Assuming that the fuel parameters are known, only the oxygen or carbon dioxide concentration, ambient temperature and flue gas temperature have to be determined. Since that does not give a 100% certain reading (see chart sections 8 & 9), it is really necessary to measure CO as well.
Combustion efficiency is a simple (and occasionally misleading) measure of the heating efficiency of a boiler. It is equal to 100 percent minus the percentage of heat lost up the vent (called "flue loss" or "stack loss"). The formal methods for measuring flue loss vary by furnace or boiler type, but, in essence, the combustion efficiency measures the total heat energy that is spread through the heating system or escapes from the boiler jacket itself (jacket loss) instead of going up the stack or flue to warm up the environment. Certain factors may place a limit on the combustion efficiency that can be reached. In particular, the need to keep the gases above the dewpoint for sulfur dioxide may be a major factor. Such considerations must be borne in mind at all times when adjusting a burner system.
Combustion efficiency is based on the flue gas temperature and inlet air temperature. These must be measured in an appropriate fashion. The inlet air at the air inlet, avoiding any wind chill factor that the air movement might produce. This is a relatively simple, but important factor. The flue gas temperature must be measured in the hottest part of the gas stream. Generally this will be in the centre of the flue, but eddy effects may cause it to be slightly displaced. It is vital to have the correct fuel programmed into the flue gas analyser before measuring combustion efficiency. The fuel parameters have a noticeable effect on the value of combustion efficiency, and failure to follow this step will result in erroneous data.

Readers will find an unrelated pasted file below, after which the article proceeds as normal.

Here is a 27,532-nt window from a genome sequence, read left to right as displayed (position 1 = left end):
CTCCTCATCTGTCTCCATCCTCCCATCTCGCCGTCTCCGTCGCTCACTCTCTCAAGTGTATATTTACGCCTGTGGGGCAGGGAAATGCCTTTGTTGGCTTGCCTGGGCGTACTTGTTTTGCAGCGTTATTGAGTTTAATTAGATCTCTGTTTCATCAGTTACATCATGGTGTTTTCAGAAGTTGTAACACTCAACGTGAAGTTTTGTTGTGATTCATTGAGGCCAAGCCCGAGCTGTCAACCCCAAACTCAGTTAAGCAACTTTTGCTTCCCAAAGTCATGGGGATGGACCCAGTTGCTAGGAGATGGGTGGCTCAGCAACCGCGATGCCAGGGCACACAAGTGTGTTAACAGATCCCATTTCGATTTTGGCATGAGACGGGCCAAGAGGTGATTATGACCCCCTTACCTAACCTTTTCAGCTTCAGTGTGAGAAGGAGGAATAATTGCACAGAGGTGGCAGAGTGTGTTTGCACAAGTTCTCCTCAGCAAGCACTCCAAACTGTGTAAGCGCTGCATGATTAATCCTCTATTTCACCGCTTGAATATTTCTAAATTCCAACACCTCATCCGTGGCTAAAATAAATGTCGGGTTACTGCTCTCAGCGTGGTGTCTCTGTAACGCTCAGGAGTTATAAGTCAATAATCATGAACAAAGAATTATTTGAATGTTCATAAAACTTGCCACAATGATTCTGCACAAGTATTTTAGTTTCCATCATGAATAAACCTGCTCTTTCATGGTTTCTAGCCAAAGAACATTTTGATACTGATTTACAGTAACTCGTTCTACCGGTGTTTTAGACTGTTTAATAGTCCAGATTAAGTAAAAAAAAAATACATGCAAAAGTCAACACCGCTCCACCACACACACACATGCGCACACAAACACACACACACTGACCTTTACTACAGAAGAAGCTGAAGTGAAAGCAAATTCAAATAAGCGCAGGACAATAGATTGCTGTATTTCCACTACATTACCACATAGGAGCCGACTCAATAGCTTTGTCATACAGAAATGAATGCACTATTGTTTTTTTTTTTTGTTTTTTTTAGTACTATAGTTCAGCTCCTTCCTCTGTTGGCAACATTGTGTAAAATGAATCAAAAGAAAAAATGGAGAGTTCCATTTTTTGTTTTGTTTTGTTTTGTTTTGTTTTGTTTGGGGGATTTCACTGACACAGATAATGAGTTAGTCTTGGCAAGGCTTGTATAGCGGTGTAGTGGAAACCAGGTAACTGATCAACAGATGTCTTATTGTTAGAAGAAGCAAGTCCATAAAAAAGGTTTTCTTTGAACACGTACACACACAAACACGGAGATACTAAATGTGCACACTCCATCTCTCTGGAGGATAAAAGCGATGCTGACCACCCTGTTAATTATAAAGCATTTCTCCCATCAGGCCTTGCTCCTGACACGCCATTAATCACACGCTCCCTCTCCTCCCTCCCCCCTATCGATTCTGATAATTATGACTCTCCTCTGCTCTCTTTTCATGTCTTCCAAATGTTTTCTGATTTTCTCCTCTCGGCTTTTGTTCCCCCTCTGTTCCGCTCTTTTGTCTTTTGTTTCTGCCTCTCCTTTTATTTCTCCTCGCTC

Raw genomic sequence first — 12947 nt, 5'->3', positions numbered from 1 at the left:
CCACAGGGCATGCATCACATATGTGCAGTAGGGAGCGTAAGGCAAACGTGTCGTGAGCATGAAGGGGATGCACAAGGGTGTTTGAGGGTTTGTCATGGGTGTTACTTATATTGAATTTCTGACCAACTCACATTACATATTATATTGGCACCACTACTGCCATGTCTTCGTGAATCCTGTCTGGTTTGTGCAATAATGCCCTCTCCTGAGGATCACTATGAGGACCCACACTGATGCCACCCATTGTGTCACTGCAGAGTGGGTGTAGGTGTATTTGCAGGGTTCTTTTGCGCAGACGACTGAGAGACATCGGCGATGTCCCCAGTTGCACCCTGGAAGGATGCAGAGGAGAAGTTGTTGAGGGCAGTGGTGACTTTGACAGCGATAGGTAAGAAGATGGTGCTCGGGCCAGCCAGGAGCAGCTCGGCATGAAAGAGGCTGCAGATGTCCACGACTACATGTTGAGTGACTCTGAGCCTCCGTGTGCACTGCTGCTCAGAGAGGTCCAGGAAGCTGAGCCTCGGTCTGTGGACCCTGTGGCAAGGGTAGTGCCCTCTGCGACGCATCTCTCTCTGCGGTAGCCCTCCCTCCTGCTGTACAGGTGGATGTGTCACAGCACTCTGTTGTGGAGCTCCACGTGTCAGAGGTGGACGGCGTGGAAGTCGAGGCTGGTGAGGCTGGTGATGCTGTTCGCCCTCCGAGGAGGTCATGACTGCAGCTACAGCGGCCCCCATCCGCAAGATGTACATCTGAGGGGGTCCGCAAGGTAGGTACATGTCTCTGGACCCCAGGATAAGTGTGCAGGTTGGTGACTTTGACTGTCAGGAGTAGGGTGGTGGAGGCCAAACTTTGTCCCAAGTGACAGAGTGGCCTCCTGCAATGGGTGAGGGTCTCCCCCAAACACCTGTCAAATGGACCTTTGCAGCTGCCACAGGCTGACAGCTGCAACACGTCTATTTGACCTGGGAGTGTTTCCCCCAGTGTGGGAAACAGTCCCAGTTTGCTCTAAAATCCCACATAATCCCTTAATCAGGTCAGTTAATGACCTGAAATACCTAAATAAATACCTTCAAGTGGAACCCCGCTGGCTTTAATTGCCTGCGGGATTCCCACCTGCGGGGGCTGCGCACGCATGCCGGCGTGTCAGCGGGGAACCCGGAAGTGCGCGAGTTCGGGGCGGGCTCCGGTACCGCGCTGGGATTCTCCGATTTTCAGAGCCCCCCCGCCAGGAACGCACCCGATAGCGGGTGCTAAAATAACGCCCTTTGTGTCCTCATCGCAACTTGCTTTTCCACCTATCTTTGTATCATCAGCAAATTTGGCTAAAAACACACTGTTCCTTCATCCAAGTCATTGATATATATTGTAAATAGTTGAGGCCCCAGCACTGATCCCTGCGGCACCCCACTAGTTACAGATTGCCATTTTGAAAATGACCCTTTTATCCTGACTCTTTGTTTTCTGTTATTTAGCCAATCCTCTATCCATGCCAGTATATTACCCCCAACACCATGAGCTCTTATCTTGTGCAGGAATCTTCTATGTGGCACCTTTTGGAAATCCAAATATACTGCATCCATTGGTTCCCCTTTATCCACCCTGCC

Combustion efficiency measures the so-called "steady-state" efficiency of a boiler, which may or may not be appropriate in specific cases, especially where a burner is used as back-up and only ever operates for short periods of time to cover peak usage. many burners operate on a short cycle which is intrinsically less efficient than continuous use at full power.
As stated above, combustion efficiency may be limited in certain cases and with the condensing boilers it is a definite problem. Here the quantity of condensate produced in a set time must be measured for any calculation of efficiency. The high specific heat of evaporation for water makes this a major factor in any true calculation of efficiency. Nevertheless, it is a useful factor for seeing changes made by adjustments. Generally this data is also required when annual checks are made on equipment.